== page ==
The vast majority of asparagus grown in the UK comes from the West Midlands, ans there is more than 3sq miles of the Worcestershire countryside dedicated to this crop. The UK consumer demand for asparagus is increasing by 12-14% per annum, and production in the UK is rising yearly by around 7%. None of the crop grown in England in exported, we eat the whole lot ourselves!
The Vale of Evesham in Worcestershire is the major producer of this very English vegetable and it supplies many of the nations finest restaurants. It is also the focus of the 8 week long British Asparagus Festival that starts on the 23rd April, marking the official start of this years asparagus season.
The event has been recognised as one of the UK’s most eccentric – it includes appearances by Gus the asparagus man, fortune telling by asparamancer Jemima Packington, the crowning of the King of Asparagus as well as the Great British Asparagus Run.
Akin to the Beaujolais Nouveau run, in previous years this has witnessed the first-cut round of asparagus being delivered to the Houses Of Parliament, the England for Excellence Awards’ Annual Dinner and to charities such as the British Legion and Air Ambulance. This year, a very special round will be delivered to Shakespeares’ birthplace in Stratford Upon Avon by tractor.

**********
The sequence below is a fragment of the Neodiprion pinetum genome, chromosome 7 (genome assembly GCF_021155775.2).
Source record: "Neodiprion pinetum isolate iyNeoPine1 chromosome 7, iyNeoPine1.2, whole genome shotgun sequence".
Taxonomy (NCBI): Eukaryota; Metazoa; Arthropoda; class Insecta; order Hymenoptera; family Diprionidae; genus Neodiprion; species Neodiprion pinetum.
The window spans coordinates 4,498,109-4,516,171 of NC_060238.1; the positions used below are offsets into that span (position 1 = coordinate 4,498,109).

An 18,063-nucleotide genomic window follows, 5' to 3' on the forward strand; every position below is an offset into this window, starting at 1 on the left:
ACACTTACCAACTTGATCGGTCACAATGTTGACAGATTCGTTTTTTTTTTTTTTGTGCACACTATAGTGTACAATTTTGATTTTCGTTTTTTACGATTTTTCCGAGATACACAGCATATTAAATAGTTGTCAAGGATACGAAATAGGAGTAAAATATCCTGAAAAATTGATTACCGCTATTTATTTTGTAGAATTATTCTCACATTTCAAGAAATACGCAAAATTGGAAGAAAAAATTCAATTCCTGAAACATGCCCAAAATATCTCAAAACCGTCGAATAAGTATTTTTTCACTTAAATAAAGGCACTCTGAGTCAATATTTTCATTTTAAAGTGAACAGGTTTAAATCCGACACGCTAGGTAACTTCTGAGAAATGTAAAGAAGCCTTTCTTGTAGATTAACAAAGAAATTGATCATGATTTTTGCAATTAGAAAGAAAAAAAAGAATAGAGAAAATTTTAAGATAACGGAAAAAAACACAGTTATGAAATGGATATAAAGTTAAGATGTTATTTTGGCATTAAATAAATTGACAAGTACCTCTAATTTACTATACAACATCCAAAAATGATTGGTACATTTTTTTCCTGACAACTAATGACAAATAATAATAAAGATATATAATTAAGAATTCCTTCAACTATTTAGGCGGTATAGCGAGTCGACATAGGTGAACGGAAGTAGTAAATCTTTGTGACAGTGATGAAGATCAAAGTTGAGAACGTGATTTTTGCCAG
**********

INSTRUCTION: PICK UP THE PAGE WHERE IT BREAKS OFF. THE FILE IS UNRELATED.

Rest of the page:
Organiser of the British Asparagus Festival, and long-time campaigner to have asparagus made the official food of Saint George’s Day, Angela Tidmarsh, commented:
“It’s wonderful to see Worcestershire and the Vale of Evesham recognised as the rightful home of asparagus. Throughout April and May, the county goes asparamad. Pubs and restaurants devote their entire menus to asparagus including dessert. There are asparagus tours, asparagus walks, the famous asparagus auctions and even asparagus cake baking competitions.
Guinness is synonymous with Saint Patrick’s Day and we’d like asparagus to be officially associated with Saint George’s Day. As well as being terribly British, asparagus begins to abound around 23rd April. Let’s face it, asparagus even looks like the sword used by our patron saint to slay the dragon”.
To find out more about the British Asparagus Festival 2012, please visit www.britishasparagusfestival.org